On Wednesday 27 October the Chancellor of the Exchequer delivered his Autumn Budget. Appropriately close to Halloween was it trick or treat? We present a summary of the major points and we ask is it good or bad? We let you decide.
National Insurance Contributions
|Class||Tax Year 21/22||Tax Year 22/23|
|Class 1 Primary NICs (Employees)||12.00%||13.25%|
|Class 1 Secondary (Employers)||13.80%||15.05%|
|Class 4 Self Employed||09.00%||10.25%|
|Band||Tax Year 21/22||Tax Year 22/23|
|Dividend (Basic Rate Band)||07.50%||08.75%|
|Dividend (Higher Rate Band)||32.50%||33.75%|
|Dividend (Additional Rate Band)||38.15%||39.35%|
In the Budget announcement in March 2021 the Chancellor, Rishi Sunak, said that all income tax thresholds would be frozen until 2026. The Autumn Budget announcement confirmed this would be the case. All income tax rates and thresholds will remain the same as they were in 2021-22, including the personal allowance.
|0 to £12,570||0%|
|£12,571 to £50,270||20%|
|£50,271 to £150,000||40%|
National Living Wage
The Chancellor announced the National Minimum Wage for individuals aged 23 and over will increase to £9.50 per hour from April 2022. The Chancellor predicts that the rise for those on the minimum wage and in full-time employment, will be about a £1,000 a year.
Health and Social Care Levy
The Chancellor introduced a new Health and Social Care Levy which will be ring-fenced for health and social care. To be funded by increases in National Insurance Contributions of 1.25% across the board for all classes including pensioners. From April 2023 it will be legislated separately.
Corporation Tax Rates
The Spring 2021 Budget announced the main Corporation Tax was due to increase from 19% to 25% from 1 April 2023. This main rate of 25% Corporation Tax will apply to companies with profits of £250,000 or more. Companies with profits of £50,000 or less will continue to pay Corporation Tax (CT) at 19%. Companies with profits between £50,000 and £250,000 will pay tax at the marginal rate up to £50,000 and the higher rate on the excess.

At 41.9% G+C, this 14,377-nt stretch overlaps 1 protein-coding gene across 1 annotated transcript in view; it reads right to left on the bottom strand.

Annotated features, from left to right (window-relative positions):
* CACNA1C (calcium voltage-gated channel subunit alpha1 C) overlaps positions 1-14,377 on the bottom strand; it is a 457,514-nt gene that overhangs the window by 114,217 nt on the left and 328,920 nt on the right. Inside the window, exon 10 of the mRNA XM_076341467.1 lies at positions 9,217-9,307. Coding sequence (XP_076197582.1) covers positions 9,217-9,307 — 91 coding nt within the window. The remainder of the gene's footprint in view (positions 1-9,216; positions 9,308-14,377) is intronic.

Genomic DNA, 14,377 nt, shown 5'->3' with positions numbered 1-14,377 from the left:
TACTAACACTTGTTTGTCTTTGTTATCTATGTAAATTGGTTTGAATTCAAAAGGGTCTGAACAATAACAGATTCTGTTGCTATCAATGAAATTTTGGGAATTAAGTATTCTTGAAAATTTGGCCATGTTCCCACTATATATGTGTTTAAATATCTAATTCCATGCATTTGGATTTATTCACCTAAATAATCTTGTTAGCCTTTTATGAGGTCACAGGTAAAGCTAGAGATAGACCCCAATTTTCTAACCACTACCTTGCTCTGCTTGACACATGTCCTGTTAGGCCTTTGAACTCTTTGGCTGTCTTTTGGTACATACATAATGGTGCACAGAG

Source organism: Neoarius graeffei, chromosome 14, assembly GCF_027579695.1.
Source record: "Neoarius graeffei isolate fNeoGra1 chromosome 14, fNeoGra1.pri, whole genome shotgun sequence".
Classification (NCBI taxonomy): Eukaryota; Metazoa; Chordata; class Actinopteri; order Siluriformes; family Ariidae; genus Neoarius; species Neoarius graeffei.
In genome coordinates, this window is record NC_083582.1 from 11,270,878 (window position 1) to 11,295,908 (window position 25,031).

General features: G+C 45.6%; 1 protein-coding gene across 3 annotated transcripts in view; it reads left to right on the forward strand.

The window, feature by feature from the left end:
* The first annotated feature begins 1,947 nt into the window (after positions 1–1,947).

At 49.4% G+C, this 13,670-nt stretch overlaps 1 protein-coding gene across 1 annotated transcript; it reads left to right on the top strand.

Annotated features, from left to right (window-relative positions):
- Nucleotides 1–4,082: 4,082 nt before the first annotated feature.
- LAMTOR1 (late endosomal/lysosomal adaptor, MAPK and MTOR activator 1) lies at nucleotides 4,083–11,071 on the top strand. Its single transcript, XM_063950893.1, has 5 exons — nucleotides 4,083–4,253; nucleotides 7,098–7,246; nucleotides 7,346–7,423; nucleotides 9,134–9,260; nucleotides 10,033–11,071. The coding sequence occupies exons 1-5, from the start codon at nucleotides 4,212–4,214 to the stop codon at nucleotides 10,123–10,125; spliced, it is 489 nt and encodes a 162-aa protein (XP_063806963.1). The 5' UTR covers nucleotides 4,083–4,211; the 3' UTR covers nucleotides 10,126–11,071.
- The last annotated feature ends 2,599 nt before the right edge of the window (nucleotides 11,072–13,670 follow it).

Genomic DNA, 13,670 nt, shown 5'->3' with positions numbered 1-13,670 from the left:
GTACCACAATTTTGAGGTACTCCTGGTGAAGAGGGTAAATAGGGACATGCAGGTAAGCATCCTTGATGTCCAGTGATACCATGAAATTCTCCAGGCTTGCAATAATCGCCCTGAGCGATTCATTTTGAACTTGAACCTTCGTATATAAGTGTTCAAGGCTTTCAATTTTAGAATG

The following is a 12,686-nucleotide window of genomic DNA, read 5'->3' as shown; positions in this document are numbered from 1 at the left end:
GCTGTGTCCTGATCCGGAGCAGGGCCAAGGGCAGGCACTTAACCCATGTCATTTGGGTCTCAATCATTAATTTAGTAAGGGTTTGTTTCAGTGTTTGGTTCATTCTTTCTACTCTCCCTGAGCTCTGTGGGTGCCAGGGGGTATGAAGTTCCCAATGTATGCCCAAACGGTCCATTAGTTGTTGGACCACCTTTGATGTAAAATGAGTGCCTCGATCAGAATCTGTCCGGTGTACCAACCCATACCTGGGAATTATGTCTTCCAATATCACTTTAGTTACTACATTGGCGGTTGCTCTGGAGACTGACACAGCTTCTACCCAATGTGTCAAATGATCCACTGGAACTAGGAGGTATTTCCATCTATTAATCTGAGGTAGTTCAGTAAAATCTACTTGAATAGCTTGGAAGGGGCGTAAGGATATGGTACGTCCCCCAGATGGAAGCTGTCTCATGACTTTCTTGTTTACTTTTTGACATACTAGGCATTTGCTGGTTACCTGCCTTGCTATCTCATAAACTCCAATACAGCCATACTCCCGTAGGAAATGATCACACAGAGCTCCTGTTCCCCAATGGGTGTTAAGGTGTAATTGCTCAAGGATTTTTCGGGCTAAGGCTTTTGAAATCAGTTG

Capital Gains Tax (CGT)
Capital Gains Tax (CGT) has not increased and the annual exemption remains the same. Business Asset Disposal Relief (BADR) also remains the same. The Annual Exemption of £12,300 has been frozen until 2025/26.
Inheritance Tax (IHT)
No changes to Inheritance Tax (IHT) were announced by the Chancellor. The current Nil Rate Band of £325,000 has been frozen until April 2026 tax year.
Making Tax Digital for Income Tax
The introduction of a Making Tax Digital (MTD) regime for income tax has been postponed from April 2023 to April 2024.
Annual Investment Allowance (AIA)
Businesses continue to benefit from an Annual Investment Allowance (AIA) and First Year Allowances (FYA) which offer 100% tax relief on qualifying expenditure. The AIA is available on all qualifying expenditure up to an allowance of £200,000. This £200,000 allowance was temporarily increased to £1 Million on the 1st of January 2019 and the Chancellor announced that this will stay in place until March 2023.
Research and Development
Research and Development Tax Relief was introduced by the Government to encourage companies to invest in Research and Development (R&D) to promote investment in new technology and scientific advancement. Companies incurring Research and Development (R&D) expenditure can claim an additional deduction equal to 130% of the costs. This equates to a 230% deduction in arriving at the adjusted profits for tax purposes.